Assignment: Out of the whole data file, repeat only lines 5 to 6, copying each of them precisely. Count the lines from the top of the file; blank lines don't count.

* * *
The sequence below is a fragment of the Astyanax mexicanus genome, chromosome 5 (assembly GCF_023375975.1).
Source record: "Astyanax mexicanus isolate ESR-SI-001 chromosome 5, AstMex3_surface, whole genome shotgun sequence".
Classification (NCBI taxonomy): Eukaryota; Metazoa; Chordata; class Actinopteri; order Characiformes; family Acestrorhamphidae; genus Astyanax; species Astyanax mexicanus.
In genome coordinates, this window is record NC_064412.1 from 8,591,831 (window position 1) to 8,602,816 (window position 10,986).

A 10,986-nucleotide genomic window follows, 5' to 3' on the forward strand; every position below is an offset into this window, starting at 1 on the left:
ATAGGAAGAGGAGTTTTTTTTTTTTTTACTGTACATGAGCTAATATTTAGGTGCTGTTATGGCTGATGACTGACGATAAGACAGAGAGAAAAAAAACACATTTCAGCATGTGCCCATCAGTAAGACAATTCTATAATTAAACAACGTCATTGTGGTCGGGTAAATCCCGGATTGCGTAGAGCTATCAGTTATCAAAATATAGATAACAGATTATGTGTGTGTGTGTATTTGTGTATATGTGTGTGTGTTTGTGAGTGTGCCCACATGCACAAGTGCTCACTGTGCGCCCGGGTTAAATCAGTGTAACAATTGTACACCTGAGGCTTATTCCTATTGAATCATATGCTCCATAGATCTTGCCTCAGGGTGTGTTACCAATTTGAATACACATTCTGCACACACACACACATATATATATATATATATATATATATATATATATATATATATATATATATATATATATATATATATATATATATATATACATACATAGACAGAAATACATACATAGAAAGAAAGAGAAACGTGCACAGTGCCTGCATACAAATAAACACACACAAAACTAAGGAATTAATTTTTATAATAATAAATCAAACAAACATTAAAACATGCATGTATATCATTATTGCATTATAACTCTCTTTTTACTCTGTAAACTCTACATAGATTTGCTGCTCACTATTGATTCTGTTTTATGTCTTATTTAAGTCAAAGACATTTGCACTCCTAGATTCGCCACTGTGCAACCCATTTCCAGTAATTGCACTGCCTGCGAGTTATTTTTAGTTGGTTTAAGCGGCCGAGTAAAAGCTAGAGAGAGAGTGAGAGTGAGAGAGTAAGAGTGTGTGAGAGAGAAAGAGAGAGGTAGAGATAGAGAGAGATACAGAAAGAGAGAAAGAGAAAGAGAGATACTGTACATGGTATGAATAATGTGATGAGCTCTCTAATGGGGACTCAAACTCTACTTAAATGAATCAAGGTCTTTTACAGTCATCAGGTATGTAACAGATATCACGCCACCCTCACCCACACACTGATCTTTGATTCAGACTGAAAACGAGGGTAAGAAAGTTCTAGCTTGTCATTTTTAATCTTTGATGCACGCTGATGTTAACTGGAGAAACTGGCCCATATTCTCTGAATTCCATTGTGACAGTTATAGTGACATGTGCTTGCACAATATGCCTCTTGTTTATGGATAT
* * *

A 10,986-nucleotide genomic window follows, 5' to 3' on the forward strand; every position below is an offset into this window, starting at 1 on the left:
ATAGGAAGAGGAGTTTTTTTTTTTTTTACTGTACATGAGCTAATATTTAGGTGCTGTTATGGCTGATGACTGACGATAAGACAGAGAGAAAAAAAACACATTTCAGCATGTGCCCATCAGTAAGACAATTCTATAATTAAACAACGTCATTGTGGTCGGGTAAATCCCGGATTGCGTAGAGCTATCAGTTATCAAAATATAGATAACAGATTATGTGTGTGTGTGTATTTGTGTATATGTGTGTGTGTTTGTGAGTGTGCCCACATGCACAAGTGCTCACTGTGCGCCCGGGTTAAATCAGTGTAACAATTGTACACCTGAGGCTTATTCCTATTGAATCATATGCTCCATAGATCTTGCCTCAGGGTGTGTTACCAATTTGAATACACATTCTGCACACACACACACATATATATATATATATATATATATATATATATATATATATATATATATATATATATATATATATATATATATATATATACATACATAGACAGAAATACATACATAGAAAGAAAGAGAAACGTGCACAGTGCCTGCATACAAATAAACACACACAAAACTAAGGAATTAATTTTTATAATAATAAATCAAACAAACATTAAAACATGCATGTATATCATTATTGCATTATAACTCTCTTTTTACTCTGTAAACTCTACATAGATTTGCTGCTCACTATTGATTCTGTTTTATGTCTTATTTAAGTCAAAGACATTTGCACTCCTAGATTCGCCACTGTGCAACCCATTTCCAGTAATTGCACTGCCTGCGAGTTATTTTTAGTTGGTTTAAGCGGCCGAGTAAAAGCTAGAGAGAGAGTGAGAGTGAGAGAGTAAGAGTGTGTGAGAGAGAAAGAGAGAGGTAGAGATAGAGAGAGATACAGAAAGAGAGAAAGAGAAAGAGAGATACTGTACATGGTATGAATAATGTGATGAGCTCTCTAATGGGGACTCAAACTCTACTTAAATGAATCAAGGTCTTTTACAGTCATCAGGTATGTAACAGATATCACGCCACCCTCACCCACACACTGATCTTTGATTCAGACTGAAAACGAGGGTAAGAAAGTTCTAGCTTGTCATTTTTAATCTTTGATGCACGCTGATGTTAACTGGAGAAACTGGCCCATATTCTCTGAATTCCATTGTGACAGTTATAGTGACATGTGCTTGCACAATATGCCTCTTGTTTATGGATAT